5

I have arduino Pro Mini 3.3V version with hc-05 module connected to 3.3V/GND and RXI/TX0 pins. I am then using my android phone to connect to the module. It shows up and pairs fine. Then I use BlueTerm app to view the output. I am seeing output that is occasionally as expected but mostly partially corrupted (characters replaced with random characters).

I am using 9600 baud rate and trasmitting the following:

void serialTransmit(int data){
  // send to raspberry pi or other device(s).
  Serial.print("Serial Transmit: ");
  Serial.println(data); // this is hard coded as "12" for testing
}

I tried switching rx/tx pins around but got same corrupt output. Tried changing baud rate but then it wouldn't transmit anything at all and default rate is 9600 so that was expected.

What could be the cause?

  • Does it show up as expected when using a computer? Also, I've seen some models with 38400 baud – Anonymous Penguin Mar 18 '14 at 19:32
  • I don't have bluetooth on any of my pc's yet, could try a tablet but should it matter if it's android or another OS? ebay listing does say 9600 baud rate but will try 38400 later. – DominicM Mar 18 '14 at 23:00
  • Tablet should be fine, just to double check the reading. Could you also try setting the parity bit/etc. on BlueTerm? – Anonymous Penguin Mar 18 '14 at 23:12
  • Not seeing any such option in BlueTerm or other 3 apps I tried. It does seem odd that I get about 10 lines correctly at the beginning and only then it starts to corrupt. – DominicM Mar 19 '14 at 1:36
  • That's weird... – Anonymous Penguin Mar 19 '14 at 1:37
2

First thing to try:

Connect a 2.2k - 10k resistor from the arduino RX pin (the hc-05 tx pin) to ground.

If that didn't work, I recommend getting everything into a known state and eliminating some complexity. So, first let's remove the Android software from the equation. And second, let's put the module into a known baud rate.

To do this wire up the arduino and module like this:schematic

Notice that the Key pin is connected to 3.3v. That will ensure the module is at 38400 baud on power up.

Connect the arduino to your computer with the FTDI cable. Upload the following sketch:

/* Serial Loop */

#include <SoftwareSerial.h>

#define rxPin 8
#define txPin 9

SoftwareSerial mySerial(rxPin, txPin); // RX, TX
char myChar ;

void setup() {
  Serial.begin(9600);   
  Serial.println("AT");

  mySerial.begin(38400);
  mySerial.println("AT");
}

void loop() {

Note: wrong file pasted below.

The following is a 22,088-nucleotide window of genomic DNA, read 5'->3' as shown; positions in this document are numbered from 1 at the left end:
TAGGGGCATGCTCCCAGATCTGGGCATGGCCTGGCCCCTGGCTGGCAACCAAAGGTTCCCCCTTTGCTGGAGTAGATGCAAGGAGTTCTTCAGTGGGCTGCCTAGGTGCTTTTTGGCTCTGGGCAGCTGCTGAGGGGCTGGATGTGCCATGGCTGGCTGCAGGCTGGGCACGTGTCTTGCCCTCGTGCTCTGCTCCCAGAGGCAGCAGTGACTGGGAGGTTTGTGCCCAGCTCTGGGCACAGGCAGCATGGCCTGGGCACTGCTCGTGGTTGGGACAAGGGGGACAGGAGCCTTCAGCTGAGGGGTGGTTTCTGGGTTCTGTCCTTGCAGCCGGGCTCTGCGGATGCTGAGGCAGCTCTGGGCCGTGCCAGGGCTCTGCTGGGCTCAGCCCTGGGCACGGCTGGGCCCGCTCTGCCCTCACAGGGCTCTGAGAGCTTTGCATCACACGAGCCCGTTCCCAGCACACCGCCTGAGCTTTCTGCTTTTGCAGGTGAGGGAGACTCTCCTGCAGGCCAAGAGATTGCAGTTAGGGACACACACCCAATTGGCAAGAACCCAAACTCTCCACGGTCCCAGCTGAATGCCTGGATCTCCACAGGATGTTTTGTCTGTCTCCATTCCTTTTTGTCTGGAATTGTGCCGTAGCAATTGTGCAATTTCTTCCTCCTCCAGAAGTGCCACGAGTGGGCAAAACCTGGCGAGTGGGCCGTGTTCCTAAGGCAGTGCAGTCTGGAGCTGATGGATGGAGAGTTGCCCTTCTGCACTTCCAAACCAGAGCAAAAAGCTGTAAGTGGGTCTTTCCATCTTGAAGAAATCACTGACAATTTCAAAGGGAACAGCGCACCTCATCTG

while (mySerial.available()) {
    myChar = mySerial.read();
    Serial.print(myChar);
  }

  while (Serial.available()) {
    myChar = Serial.read();
    Serial.print(myChar); //echo
    mySerial.print(myChar);
  }
}

With the sketch now uploaded and running, open the Arduino serial console and enter these AT commands. The serial console baud rate should be set to 9600 and line endings should be "Both NL & CR"

AT+ORGL //back to factory settings
AT+ROLE=0 //slave role - transparent serial bridge
AT+UART=9600,0,0 //default baud rate
AT+INIT //init module

You should get "OK" back from the module after each command. If you've gotten this far, we know the module is working fine and we know what baud rate it will default to now.

Hook the module back up the way you had it before. Make sure 3.3v is disconnected from key pin and make sure you have added the pulldown resistor on the RX line. Cycle the power to the module. The module should start up running 9600 baud, slave mode. Delete the module from the Android pairing list and re-pair it. The name probably will have changed. Hopefully it works correctly now.

Cheers

  • I tried 4.7k resistor but it didn't make a noticeable difference, I assume there's no point in trying different resistor values? Also my module is bale, and has no voltage regulator, does your diagram apply to this situation since the module is rated at at 3.3V. Will need to wait until I receive my new soldering iron to change connections, clamping cables to the module is tedious :) – DominicM Mar 19 '14 at 1:47
  • I think I saw 2.2k recommended, but tried it and worked with 10k. The diagram applies except ignore the 5v line. You take 3.3v from the mini pro vcc pin to the BT module VCC and Key pin (pin 34). – imjosh Mar 19 '14 at 2:37
  • Until your soldering iron comes in, try using software serial instead of hardware serial. just move rx and tx on the arduino from 0 and 1 to some other digital pins. See my code as an example. – imjosh Mar 19 '14 at 2:40
  • If your wires are just clamped(alligator clips?) onto the module, you may just have a loose connection. – imjosh Mar 19 '14 at 2:47
  • I tried software serial but couldn't get any output, will try to get it to work tomorrow. It's not even alligator clips, it's a small hand clamp that's pushing the wires against the contacts on one side :) Connections seem solid though... – DominicM Mar 19 '14 at 2:51
0

I have the same problem with arduino pro mini and HC-06, only change the baud rate of your BTserial port... try diferent baud rates in my case:

Serial.begin(9600);   
Serial.println("AT");

BTSerial.begin(2400);
BTSerial.println("AT"); 

Works fine, it happens because the arduino try to "understand" the module, but if the module speaks other leanguage, the arduino will never understand the command.

like me... sorry for my bad english. se ya.

-1

Add the module as software serial then add these lines to setup() these line tell us the Bluetooth to turn into data mode:

bluetooth.begin(115200);
bluetooth.print("$$$");
delay(100);
bluetooth.println("U,9600,N");
bluetooth.begin(9600);

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